Cop charged in court

Theft, deception are alleged

A Cayman Islands police officer who was arrested and suspended last month now faces charges of dishonestly obtaining a money transfer and obtaining property by deception.

Police Constable Richard Martin Hanna, 29 appeared before magistrates Wednesday morning. Police said he could face 12 alternate counts of theft, depending on the outcome of the court case.

During the court appearance, Crown Counsel Kirsty-Ann Gunn said Mr. Hanna’s matter involved more than $7,500 that was allegedly taken from donations to a school. Ms Gunn said because the offence involved a breach of trust, it was likely to result in prison time if Mr. Hanna was convicted.

Mr. Hanna’s attorney, Ailsa Williamson, said her client denied the charges and said he was devastated to find himself before the court.

The Caymanian Compass previously reported (25 June) that Mr. Hanna, a Canadian national, was prevented from leaving the Cayman Islands the weekend of 16-17 June and was subsequently arrested. Charges against him were not laid until this week.

Hanna was suspended from the Royal Cayman Islands Police Service 19 June. He joined the service in 2005.

In court it was revealed that Mr. Hanna’s contract with RCIPS was due to expire at the end of this month. Ms Williamson said her client was planning to start a job in Canada in August, and asked Magistrate Margaret Ramsay-Hale to allow Mr. Hanna to travel there with the understanding that he would return to Cayman when required to do so by the court.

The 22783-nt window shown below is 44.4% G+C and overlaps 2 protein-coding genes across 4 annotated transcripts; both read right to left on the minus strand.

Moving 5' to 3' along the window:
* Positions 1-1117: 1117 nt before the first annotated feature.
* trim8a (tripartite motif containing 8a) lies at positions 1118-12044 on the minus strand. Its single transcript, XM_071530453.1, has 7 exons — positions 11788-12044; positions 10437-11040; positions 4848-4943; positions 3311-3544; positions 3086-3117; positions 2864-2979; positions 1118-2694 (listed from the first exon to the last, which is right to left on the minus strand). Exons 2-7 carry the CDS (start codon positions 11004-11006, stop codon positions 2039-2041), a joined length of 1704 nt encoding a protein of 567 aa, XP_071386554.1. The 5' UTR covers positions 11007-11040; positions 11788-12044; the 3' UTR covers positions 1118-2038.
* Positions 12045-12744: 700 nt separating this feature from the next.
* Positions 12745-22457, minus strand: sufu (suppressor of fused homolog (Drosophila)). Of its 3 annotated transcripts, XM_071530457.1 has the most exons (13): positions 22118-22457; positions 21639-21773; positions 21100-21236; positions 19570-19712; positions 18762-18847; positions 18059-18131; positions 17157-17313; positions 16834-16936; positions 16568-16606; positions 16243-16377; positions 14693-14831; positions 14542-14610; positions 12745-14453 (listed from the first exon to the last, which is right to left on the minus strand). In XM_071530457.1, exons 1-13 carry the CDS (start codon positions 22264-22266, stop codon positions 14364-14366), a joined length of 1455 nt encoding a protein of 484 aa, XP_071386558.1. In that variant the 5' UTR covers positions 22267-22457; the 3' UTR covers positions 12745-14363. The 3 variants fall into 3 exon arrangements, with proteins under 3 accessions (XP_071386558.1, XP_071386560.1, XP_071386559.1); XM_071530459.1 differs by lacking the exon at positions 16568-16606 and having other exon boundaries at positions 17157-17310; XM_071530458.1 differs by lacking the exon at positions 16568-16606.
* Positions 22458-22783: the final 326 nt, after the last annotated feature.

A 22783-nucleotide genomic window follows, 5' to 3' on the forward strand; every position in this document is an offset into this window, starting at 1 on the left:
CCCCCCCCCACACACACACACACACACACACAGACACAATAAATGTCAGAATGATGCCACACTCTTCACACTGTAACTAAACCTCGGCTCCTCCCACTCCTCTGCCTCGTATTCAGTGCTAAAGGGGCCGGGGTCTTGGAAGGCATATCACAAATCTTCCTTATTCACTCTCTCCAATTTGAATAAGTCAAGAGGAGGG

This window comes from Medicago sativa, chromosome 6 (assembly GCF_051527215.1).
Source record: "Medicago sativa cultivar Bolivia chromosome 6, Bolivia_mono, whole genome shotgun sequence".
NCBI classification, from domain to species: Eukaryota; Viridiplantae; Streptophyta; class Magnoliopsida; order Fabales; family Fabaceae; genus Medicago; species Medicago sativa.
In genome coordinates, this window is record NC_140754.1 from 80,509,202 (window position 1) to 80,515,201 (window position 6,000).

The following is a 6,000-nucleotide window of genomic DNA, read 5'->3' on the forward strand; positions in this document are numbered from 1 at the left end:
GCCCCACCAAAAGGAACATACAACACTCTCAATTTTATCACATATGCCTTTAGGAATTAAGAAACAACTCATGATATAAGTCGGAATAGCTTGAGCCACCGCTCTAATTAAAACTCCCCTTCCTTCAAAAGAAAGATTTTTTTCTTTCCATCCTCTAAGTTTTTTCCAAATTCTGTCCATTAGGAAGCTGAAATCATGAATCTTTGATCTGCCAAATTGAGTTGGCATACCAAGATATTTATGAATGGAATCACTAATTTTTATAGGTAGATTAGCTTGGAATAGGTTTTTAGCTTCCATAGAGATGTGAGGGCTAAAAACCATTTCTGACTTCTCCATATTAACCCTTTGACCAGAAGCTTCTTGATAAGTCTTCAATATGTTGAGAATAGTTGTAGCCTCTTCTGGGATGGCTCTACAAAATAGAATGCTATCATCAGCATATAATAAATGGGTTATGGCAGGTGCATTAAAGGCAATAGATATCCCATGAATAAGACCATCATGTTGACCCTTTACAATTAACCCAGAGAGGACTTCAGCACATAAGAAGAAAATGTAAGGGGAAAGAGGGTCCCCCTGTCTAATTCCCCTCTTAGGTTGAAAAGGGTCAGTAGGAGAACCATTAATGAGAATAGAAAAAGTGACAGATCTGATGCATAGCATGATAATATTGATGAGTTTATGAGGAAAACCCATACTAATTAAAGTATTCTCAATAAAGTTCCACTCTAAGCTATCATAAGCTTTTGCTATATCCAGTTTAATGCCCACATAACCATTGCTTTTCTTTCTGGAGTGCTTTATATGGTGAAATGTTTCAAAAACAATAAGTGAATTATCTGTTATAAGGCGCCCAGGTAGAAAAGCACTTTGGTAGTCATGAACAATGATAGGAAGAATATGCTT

‘He wants to clear his name,’ Ms Williamson said.

Magistrate Ramsay-Hale denied that request. However, she invited Ms Williamson to take the request to a different court.

Ms Williamson said she would try to have the travel issue before the Grand Court by the end of this week. Ms Williamson said that it was extremely unlikely Mr. Hanna would be able to find a job in Cayman if he was forced to stay in the country.

The RCIPS has been investigating Mr. Hanna since last year. Police have refused to publicly discuss the case in recent months despite numerous press enquiries and questions about it from members of the public at community meetings.

A June article in a Canadian newspaper said the police investigation in Cayman involved allegations that Mr. Hanna was running a private business on government time. The report also said that officials were looking into whether Mr. Hanna took rebate money available to foreign tourists for a trip he led to Toronto.

News of the criminal charges against the suspended police officer came the same day Mr. Hanna’s attorney, Ms Williamson, was due to appear in court to request a judge’s permission to issue a writ of Habeas Corpus.

In common law, a writ of Habeas Corpus is a legal action used to seek relief from alleged unlawful detention. Now that charges have been filed in Mr. Hanna’s case the potential issuance of the writ is likely moot.

When contacted about the ongoing criminal investigation in June, Mr. Hanna declined to comment. In a previous interview, he told the Compass that he was intending to retire from the RCIPS and leave the island at the end of this month.

The arrest and charges in Cayman are not Mr. Hanna’s first brush with trouble.

According to numerous Canadian news accounts, he resigned under a cloud from the Toronto police force before coming to Cayman. The Toronto Star reported previously that the Toronto Police Internal Affairs Division was looking into whether Mr. Hanna was directing damaged cars from accident scenes to specific body shops in return for payment.

Mr. Hanna was never charged in connection with any criminal case in Toronto. The Star quoted unnamed sources that said Mr. Hanna eventually agreed to resign from the Toronto police force. The newspaper said he later received a letter from the Toronto police attesting to a clean record.

A reporter for the Toronto publication said Caymanian authorities likely would have difficulty obtaining details of the investigation in Canada due to that country’s privacy laws.

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